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Indulge your dark side with ‘Bosses’

POSTED: July 7, 2011 1:30 a.m.
/Warner Bros. Pictures

From left, Jason Bateman, Charlie Day and Jason Sudeikis star as the loveable abused employees in "Horrible Bosses." This dark comedy provides the most laughs of the summer.

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Just about everyone has had a boss who made their lives miserable, so we can all relate to this summer’s darkest but funniest comedy.

"Horrible Bosses" is a cross between "9 to 5" and "Strangers on a Train."

Three best friends each work for bosses who are horrible in different ways, and things escalate to the point where they decide to kill these deplorable people.

Nick (Jason Bateman) works in middle management under company president Dave Harken (Kevin Spacey), who constantly toys with Nick, primarily by dangling a promotion in front of him for months. Harken also does things like invite Nick to have a drink in his office at 8:15 in the morning, then not take a drink himself so he can call Nick an alcoholic.

Kurt (Jason Sudeikis) loves his boss (Donald Sutherland) at the chemical company where he works, but when the boss dies, his greedy, degenerate son Bobby (Colin Farrell) takes over and begins bleeding the company coffers dry and making Kurt’s life hell.

Dale (Charlie Day) suffers a more unique workplace torment. He is a dental assistant, and the dentist, Dr. Julia Harris (Jennifer Aniston), is a psycho nymphomaniac who relentlessly tries to force Dale to have sex with her. It may not sound like such a bad thing to be sexually harassed by Jennifer Aniston, but Dale is a moral fellow very much in love with his fiancé (Lindsay Sloane), and Julia is more deviant than sexy.

Each horrible boss pushes Nick, Kurt and Dale to the edge, and they decide something must be done. Being novice murderers, though, they seek advice from Mr. Jones (Jamie Foxx), an ex-con whose first name is not fit for print. Jones becomes the guys’ murder advisor and suggests they kill each other’s bosses to throw police off the trail.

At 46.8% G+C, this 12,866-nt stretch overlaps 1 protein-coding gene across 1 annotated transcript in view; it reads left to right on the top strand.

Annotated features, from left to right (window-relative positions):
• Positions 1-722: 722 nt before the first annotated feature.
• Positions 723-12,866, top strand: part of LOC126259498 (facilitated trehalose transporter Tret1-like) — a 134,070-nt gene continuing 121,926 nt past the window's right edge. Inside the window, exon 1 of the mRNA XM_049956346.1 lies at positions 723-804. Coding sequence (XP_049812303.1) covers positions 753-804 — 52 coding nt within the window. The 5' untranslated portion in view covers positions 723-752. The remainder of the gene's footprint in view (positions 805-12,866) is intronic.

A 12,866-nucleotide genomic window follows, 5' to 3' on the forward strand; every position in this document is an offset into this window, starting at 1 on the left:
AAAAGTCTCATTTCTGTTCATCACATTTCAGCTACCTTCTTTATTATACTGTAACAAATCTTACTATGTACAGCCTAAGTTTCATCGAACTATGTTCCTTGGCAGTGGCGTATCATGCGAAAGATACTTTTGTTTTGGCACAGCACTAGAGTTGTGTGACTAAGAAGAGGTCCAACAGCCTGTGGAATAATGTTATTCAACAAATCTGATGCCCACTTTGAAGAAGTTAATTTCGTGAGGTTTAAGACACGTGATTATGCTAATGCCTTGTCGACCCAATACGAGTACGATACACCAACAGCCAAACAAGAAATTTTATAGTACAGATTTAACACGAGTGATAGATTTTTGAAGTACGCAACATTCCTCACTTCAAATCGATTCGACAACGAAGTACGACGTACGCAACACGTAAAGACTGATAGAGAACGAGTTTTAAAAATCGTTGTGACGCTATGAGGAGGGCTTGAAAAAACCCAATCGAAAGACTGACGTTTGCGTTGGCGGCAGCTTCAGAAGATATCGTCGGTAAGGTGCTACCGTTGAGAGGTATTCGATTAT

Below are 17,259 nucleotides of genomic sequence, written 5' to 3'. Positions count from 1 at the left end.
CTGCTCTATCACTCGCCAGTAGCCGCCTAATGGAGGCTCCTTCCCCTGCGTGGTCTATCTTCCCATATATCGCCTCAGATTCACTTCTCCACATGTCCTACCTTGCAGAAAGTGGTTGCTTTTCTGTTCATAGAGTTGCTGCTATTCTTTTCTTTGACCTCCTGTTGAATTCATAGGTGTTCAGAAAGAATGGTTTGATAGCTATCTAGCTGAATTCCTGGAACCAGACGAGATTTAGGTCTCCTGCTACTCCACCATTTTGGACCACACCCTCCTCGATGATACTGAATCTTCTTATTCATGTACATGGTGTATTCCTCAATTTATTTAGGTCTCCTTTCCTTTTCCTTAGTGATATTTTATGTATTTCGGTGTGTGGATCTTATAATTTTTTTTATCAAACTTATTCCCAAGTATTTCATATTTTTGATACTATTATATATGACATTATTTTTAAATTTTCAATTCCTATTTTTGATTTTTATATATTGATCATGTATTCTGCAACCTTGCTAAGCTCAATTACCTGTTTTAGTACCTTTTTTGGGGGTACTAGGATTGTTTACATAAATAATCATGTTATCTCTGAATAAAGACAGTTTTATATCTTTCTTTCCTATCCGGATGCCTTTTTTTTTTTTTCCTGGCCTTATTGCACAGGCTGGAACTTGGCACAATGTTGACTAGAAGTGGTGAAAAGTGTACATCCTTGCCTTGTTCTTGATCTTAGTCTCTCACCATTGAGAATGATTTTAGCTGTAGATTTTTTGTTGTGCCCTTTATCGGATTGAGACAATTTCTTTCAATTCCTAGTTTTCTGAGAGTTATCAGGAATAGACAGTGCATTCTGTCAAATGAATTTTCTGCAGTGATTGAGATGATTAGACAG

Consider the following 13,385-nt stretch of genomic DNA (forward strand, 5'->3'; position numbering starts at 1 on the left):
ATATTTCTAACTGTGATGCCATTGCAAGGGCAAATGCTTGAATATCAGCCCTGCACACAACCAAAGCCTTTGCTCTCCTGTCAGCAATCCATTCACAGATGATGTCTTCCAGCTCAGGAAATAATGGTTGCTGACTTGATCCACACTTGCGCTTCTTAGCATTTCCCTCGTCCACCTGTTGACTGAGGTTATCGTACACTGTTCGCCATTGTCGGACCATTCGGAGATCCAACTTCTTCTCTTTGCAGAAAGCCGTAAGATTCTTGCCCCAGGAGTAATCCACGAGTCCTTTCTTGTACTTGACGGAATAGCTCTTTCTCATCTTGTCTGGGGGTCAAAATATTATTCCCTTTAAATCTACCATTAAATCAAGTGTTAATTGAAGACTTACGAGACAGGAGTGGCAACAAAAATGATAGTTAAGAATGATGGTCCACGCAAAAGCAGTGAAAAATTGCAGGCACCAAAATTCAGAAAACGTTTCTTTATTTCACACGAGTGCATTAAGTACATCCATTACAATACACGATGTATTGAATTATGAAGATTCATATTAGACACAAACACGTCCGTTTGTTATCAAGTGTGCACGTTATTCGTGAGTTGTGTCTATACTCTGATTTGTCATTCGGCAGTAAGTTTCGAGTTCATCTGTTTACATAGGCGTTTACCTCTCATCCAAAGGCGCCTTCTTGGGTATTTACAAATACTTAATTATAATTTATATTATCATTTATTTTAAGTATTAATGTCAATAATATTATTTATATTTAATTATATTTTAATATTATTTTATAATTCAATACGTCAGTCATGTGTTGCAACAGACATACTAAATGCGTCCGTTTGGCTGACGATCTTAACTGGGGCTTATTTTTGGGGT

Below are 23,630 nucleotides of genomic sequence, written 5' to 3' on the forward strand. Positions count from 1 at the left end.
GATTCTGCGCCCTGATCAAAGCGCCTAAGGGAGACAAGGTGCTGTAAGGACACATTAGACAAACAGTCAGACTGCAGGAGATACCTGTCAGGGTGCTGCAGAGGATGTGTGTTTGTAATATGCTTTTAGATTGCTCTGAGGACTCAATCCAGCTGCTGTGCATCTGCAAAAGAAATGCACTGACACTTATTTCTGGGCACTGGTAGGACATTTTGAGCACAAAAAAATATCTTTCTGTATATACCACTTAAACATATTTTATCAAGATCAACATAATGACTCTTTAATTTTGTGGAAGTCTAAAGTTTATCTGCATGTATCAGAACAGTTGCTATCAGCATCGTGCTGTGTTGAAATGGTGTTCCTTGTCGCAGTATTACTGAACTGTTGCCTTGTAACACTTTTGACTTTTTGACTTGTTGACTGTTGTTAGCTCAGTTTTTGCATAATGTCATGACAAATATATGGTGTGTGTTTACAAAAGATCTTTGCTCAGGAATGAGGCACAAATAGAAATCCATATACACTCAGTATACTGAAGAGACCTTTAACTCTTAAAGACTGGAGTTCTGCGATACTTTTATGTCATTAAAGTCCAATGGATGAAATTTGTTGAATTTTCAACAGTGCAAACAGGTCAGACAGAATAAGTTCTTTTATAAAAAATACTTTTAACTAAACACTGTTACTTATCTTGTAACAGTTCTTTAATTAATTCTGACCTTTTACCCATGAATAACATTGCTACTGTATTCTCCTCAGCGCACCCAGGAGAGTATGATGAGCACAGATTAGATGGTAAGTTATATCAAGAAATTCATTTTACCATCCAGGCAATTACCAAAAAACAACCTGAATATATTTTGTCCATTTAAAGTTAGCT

This is a comedy, so as you might expect, everything doesn’t go according to plan. We’ve seen variations on this scenario, but a strong point of "Horrible Bosses" is that the plot keeps twisting unexpectedly until the very end.

For this movie to work, we have to sympathize with Nick, Kurt and Dale. Bateman, Sudeikis and Day are extremely funny together, and we like them a lot.

This role is nothing new for the always dry and endearing Bateman, but this feels like a big moment for both Day and Sudeikis.

Day graduates from his hit television show "It’s Always Sunny in Philadelphia" into his biggest movie role to date. Sudeikis has been in several movies, but never has he been so funny in one of the lead roles. We’re going to see a lot more of both actors.

This story also needs bosses who are real scumbags with no redeeming qualities, and thanks to Spacey, Aniston and Farrell, that is absolutely the case.

Spacey has played this character before (in "Swimming with Sharks"), but one of the joys of the film is seeing Farrell and Aniston play against type. Farrell makes himself as ugly on the outside as he is on the inside, and Aniston plays the first truly villainous character of her career.

"Horrible Bosses" is a sort of payoff for director Seth Gordon, too. Gordon directed the hugely entertaining and smartly structured documentary "The King of Kong." His next movie, though, was "Four Christmases," a completely forgettable holiday movie that wasted the time of everyone who saw it.

After "Horrible Bosses," I’m back to being excited about what Gordon will do next. He has two exciting projects coming up, as it happens, both of which sound more ambitious than anything he has done yet.

I said at the top that "Horrible Bosses" is the summer’s funniest comedy, and I meant it. As much as I liked "Bridesmaids," this is a better movie, and it out-laughs "The Hangover II" by a long stretch.

Indulging in one’s dark side is rarely this much fun.

Jeff Marker is a media studies professor at Gainesville State College.



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